In addition to the meditative and calming qualities of working with fiber as a medium, many of the artists in this exhibition considered the ways that fiber can connect us to each other. Unlike other artistic materials, fiber is an integral part of our everyday lives, it’s in the sheets we wake up in, the clothes we put on, the towels in our bathrooms, the seats of the bus or car we ride in, the carpet we walk on, all around us. This is a material that is humble and familiar, but also full of meaning and sentiment.
The MICA Raffle Quilt Group used quilts, a very familiar, comforting, and homey object for many of us, as a way to stay connected from afar during the pandemic. Once the members were geographically scattered all over the US, they began to work together over Zoom, sending fabric to each other and completed squares to Susie Brandt for finishing. This group of students, alumni, faculty, staff, and community members, under the mentorship of Glenda Richardson and Rosalind Robinson and other members of the African American Quilters of Baltimore, has created 9 quilts over the course of the pandemic. Some have been raffled to raise funds to support African American and students of color at MICA. As with so many quilts, their collaborative Gift Basket Quilt, has a message stitched into each individual square.
Alec Judelson and Sasha Baskin also tell stories in their work, drawing on one of the most ancient uses of weaving. Judelson’s Most Insecure reflects on his feelings in a recent relationship with bittersweet comedy. In The Martyr (Here for the Right Reasons), Baskin weaves a still from the reality TV show The Bachelor, reflecting on one of the most powerful sources of modern mythology regarding straight courtship and romantic love. Catherine Rupan Mapp’s work is also informed by popular culture including electronic music, neon signs, and blacklight images. Influenced by her Indo-Caribbean, Cuban and Indigenous Mexican heritage, she brings various forms of meditative experiences together in her weaving, Miami Sunrise.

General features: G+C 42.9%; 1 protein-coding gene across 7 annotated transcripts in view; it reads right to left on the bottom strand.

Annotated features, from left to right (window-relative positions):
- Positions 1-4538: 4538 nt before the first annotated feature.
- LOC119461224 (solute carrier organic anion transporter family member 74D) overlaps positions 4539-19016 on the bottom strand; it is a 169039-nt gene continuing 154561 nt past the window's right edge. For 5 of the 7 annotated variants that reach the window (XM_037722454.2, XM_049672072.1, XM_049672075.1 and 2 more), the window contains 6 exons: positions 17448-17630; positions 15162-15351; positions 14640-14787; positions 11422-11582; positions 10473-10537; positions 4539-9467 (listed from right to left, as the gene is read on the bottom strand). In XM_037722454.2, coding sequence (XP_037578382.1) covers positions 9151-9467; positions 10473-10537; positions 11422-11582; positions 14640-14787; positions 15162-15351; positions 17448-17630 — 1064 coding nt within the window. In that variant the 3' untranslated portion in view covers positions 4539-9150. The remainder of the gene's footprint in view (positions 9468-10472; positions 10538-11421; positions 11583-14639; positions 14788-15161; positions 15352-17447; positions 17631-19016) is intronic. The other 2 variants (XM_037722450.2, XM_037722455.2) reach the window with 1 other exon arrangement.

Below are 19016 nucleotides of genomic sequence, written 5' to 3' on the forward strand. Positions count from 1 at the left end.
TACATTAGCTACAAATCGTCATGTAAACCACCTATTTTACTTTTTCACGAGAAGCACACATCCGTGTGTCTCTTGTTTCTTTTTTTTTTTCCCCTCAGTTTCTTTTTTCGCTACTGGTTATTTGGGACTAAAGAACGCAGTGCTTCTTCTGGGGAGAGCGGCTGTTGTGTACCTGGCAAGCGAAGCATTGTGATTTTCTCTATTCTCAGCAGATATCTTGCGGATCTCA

Annika Cheng explores Sino-diaspora identity by taking iconic and much appropriated symbols of Chinese-ness in the US, Mahjong tiles and the Cheong Sam, and reinterpreting them to explore the complexities of growing up in America. Her work asks the viewer to grapple with the ways that China has been exoticized and stereotyped in the US and how that representation impacts the lived experience of Chinese Americans. This work is particularly potent in the wake of the escalation of anti-Asian racism and violence during the Covid-19 pandemic. Susie Brandt’s triptych of weavings, Arm 1 (HERE), Arm 2 (FIST), and Arm 3 (VACCINE), through simple gestures woven in colorful cotton, call to mind hands reaching out for help or connection, protesting, and celebrating the protection of vaccines.
All of the work in this exhibition gives us, as viewers, a chance to reflect on how life has changed since March of 2020. How have we experienced the world differently? Perhaps we felt overwhelmed, or perhaps made space to slow down. Perhaps we began to see the world in a different way, certain things that were always there came to the surface in a new way. Many of us examined the textures of our daily lives from a different perspective. The work of these artists give us a space to consider how fiber can connect the personal, local, and domestic to the public, global, and political.
~Victoria Rose Pass